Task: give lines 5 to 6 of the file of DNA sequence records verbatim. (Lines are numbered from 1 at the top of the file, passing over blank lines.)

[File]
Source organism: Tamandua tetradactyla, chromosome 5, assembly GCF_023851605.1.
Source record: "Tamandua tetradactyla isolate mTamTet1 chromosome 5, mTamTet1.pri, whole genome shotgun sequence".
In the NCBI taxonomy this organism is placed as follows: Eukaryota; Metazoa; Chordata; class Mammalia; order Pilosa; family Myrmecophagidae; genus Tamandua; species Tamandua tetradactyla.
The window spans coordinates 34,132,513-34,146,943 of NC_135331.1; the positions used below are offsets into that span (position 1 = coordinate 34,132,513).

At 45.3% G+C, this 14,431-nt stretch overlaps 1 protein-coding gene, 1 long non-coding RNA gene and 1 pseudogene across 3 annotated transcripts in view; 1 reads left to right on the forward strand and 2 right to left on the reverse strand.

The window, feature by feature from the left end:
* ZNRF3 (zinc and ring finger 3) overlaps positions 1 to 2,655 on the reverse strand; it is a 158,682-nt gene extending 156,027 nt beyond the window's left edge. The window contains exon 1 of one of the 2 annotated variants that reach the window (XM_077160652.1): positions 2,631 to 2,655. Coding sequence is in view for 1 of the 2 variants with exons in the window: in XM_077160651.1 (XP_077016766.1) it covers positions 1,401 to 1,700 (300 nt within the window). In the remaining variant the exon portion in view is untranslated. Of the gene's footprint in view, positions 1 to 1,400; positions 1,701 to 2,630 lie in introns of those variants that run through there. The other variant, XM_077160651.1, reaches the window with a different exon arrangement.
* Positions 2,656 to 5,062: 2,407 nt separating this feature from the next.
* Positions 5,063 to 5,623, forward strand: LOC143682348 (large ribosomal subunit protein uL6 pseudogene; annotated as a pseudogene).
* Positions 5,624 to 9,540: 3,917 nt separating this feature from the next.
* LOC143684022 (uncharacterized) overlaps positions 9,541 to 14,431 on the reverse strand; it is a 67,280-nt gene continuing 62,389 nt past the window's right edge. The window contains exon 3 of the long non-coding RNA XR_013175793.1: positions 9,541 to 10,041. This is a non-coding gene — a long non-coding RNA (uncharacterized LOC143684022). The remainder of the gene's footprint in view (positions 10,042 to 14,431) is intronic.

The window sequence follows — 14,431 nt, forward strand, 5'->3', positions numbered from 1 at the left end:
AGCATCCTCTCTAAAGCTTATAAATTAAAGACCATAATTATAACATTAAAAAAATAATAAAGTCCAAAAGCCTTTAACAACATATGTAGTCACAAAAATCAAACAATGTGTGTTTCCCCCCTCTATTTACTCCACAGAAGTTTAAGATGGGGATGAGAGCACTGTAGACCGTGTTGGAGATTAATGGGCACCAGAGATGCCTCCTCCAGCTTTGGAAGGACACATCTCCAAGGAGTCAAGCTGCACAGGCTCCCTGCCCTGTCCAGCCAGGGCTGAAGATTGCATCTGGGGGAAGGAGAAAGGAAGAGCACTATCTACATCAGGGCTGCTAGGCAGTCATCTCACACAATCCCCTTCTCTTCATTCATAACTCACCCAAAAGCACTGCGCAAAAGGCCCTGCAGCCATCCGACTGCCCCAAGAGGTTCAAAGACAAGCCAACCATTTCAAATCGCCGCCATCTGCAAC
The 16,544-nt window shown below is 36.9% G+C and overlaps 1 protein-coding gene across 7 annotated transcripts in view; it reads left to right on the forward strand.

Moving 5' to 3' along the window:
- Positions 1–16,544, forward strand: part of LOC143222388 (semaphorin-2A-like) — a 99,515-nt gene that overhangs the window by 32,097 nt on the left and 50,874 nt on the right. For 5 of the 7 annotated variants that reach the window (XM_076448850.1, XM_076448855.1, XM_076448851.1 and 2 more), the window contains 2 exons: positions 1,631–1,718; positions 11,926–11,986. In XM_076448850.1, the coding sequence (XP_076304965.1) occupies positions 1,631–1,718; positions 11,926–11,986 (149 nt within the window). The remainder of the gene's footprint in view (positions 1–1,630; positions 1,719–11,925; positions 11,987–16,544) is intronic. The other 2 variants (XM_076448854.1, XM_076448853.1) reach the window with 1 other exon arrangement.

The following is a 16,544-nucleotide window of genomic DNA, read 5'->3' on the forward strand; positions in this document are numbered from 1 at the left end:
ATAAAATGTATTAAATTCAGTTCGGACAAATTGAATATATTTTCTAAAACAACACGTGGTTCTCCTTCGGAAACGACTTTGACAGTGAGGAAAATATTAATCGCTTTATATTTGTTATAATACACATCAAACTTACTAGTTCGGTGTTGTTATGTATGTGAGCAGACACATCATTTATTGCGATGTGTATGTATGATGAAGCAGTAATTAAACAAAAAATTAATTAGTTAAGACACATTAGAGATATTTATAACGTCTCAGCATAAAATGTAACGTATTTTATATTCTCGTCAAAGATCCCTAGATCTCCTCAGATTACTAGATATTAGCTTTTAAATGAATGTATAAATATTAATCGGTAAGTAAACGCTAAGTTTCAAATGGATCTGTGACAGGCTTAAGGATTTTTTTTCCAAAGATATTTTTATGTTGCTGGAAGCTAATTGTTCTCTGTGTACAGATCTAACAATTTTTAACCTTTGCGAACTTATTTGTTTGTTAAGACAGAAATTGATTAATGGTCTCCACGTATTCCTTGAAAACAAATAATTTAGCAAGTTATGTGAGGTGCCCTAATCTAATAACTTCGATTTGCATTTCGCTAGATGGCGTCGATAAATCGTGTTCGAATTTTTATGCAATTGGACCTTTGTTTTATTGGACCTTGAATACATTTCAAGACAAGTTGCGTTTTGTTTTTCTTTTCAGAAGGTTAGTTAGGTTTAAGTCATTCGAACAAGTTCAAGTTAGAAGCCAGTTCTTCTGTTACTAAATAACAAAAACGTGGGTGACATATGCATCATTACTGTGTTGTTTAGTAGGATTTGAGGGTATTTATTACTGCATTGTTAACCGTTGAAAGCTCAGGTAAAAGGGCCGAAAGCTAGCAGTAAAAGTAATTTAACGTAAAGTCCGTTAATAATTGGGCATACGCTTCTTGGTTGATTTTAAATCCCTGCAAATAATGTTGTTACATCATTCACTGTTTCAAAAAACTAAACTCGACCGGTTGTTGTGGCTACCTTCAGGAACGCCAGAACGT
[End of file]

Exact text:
At 45.3% G+C, this 14,431-nt stretch overlaps 1 protein-coding gene, 1 long non-coding RNA gene and 1 pseudogene across 3 annotated transcripts in view; 1 reads left to right on the forward strand and 2 right to left on the reverse strand.

The window, feature by feature from the left end: